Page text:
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Am J Psychiatry. 1999 Nov;156(11):1736-43.

Depressive symptoms in schizophrenia.

Author information

  • 1Department of Psychiatry, University of California, San Diego, and the San Diego VA Healthcare System, 92161, USA. szisook@ucsd.edu

Abstract

OBJECTIVE:

The authors assessed the presence and severity of depressive symptoms, as well as their associations with other clinical measures, in a group of mid- to late-life patients with schizophrenia who were not in a major depressive episode or diagnosed with schizoaffective disorder.

METHOD:

Sixty outpatients with schizophrenia between the ages of 45 and 79 years and 60 normal comparison subjects without major neuropsychiatric disorders, proportionally matched for age and gender, were studied. Depressive symptoms were rated primarily with the Hamilton Depression Rating Scale. Standardized instruments were also used to measure global psychopathology, positive and negative symptoms, abnormalities of movement, and global cognitive status.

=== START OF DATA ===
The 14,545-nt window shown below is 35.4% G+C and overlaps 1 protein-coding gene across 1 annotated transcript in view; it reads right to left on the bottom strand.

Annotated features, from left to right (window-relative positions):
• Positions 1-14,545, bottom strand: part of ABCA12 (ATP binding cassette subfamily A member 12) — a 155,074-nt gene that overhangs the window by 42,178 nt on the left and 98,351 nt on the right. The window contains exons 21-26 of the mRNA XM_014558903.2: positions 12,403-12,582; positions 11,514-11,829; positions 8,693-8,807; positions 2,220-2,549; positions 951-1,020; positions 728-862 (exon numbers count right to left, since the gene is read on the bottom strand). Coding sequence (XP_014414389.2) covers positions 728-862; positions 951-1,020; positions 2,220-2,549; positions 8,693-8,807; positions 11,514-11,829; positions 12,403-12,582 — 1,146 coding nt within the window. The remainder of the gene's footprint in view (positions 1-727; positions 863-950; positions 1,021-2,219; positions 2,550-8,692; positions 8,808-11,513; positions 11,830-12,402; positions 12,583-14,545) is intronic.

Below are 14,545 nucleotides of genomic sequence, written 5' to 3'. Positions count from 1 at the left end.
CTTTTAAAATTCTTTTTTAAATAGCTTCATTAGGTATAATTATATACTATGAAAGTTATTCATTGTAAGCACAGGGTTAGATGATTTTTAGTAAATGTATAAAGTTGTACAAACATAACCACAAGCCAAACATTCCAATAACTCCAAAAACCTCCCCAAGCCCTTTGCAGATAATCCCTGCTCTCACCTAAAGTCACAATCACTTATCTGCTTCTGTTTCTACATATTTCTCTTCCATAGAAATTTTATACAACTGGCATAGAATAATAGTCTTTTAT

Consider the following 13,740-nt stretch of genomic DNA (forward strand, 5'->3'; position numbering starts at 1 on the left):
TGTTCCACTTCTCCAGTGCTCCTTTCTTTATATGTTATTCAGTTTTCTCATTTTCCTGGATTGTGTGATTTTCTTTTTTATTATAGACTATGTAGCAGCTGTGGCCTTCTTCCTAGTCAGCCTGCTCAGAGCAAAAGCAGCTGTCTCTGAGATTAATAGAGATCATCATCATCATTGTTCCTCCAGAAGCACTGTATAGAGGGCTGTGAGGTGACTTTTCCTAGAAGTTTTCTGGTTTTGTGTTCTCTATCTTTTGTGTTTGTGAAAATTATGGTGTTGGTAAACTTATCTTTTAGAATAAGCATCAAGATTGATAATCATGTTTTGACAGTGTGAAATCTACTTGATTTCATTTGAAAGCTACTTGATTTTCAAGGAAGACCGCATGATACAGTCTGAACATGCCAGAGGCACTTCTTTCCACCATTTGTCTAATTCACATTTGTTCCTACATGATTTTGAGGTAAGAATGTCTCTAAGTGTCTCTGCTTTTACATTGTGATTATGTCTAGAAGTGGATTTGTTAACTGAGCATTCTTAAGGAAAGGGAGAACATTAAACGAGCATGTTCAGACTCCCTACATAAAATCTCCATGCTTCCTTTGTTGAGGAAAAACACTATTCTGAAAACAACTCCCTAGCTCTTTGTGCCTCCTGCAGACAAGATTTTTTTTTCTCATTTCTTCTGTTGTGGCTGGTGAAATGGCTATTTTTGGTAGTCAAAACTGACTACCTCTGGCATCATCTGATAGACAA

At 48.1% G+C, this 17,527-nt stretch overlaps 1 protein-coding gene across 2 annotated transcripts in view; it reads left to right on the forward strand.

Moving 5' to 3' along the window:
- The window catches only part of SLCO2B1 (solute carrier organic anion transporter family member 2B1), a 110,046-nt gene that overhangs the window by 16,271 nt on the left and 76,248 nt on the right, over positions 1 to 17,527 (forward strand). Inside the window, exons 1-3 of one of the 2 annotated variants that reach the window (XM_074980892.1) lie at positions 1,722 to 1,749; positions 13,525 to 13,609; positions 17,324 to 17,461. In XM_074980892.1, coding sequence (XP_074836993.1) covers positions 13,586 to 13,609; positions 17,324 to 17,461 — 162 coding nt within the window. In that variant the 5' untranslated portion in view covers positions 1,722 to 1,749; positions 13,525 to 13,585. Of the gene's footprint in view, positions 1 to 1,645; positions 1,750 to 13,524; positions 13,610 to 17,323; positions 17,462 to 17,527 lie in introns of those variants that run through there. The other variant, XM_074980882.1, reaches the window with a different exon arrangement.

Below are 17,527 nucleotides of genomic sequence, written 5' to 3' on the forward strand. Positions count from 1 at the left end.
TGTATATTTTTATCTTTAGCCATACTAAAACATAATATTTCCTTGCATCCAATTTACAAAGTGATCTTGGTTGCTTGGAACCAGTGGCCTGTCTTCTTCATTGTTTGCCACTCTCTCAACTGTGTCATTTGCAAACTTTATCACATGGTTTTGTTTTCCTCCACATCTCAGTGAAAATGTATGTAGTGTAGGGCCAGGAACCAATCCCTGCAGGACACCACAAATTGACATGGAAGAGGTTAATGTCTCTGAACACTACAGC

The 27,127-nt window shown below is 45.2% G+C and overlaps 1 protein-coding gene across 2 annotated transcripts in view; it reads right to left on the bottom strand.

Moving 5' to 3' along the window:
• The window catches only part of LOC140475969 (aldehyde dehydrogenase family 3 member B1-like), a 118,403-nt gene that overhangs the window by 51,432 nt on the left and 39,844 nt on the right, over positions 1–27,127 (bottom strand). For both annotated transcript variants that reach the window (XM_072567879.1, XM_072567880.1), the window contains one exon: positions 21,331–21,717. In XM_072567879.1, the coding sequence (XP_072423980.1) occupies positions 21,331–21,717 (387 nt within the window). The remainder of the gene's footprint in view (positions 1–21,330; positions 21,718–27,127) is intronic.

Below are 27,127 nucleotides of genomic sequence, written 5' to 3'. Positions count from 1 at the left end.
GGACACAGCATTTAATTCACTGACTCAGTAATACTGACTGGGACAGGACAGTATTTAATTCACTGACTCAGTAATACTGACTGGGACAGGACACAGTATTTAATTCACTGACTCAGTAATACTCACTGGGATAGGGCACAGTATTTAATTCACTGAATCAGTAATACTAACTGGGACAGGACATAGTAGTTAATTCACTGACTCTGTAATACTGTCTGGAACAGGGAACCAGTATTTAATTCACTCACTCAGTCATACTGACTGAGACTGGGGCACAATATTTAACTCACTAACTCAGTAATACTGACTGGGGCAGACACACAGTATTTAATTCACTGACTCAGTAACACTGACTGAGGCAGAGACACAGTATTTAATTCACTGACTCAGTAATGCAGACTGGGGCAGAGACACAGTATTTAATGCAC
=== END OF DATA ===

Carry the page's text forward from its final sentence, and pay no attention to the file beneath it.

RESULTS:

Depressive symptoms were more frequent and more severe in schizophrenic patients than in normal comparison subjects; 20% of the women with schizophrenia had a Hamilton depression scale score of 17 or more. Severity of depressive symptoms correlated with that of positive symptoms but not with age, gender, negative symptoms, extrapyramidal symptoms, or neuroleptic dose.

CONCLUSIONS:

Depressive symptoms are common in older patients with schizophrenia. They may be an independent, core component of the disorder or, alternatively, may be a by-product of severe psychotic symptoms.

Comment in

PMID:
10553737
[PubMed - indexed for MEDLINE]
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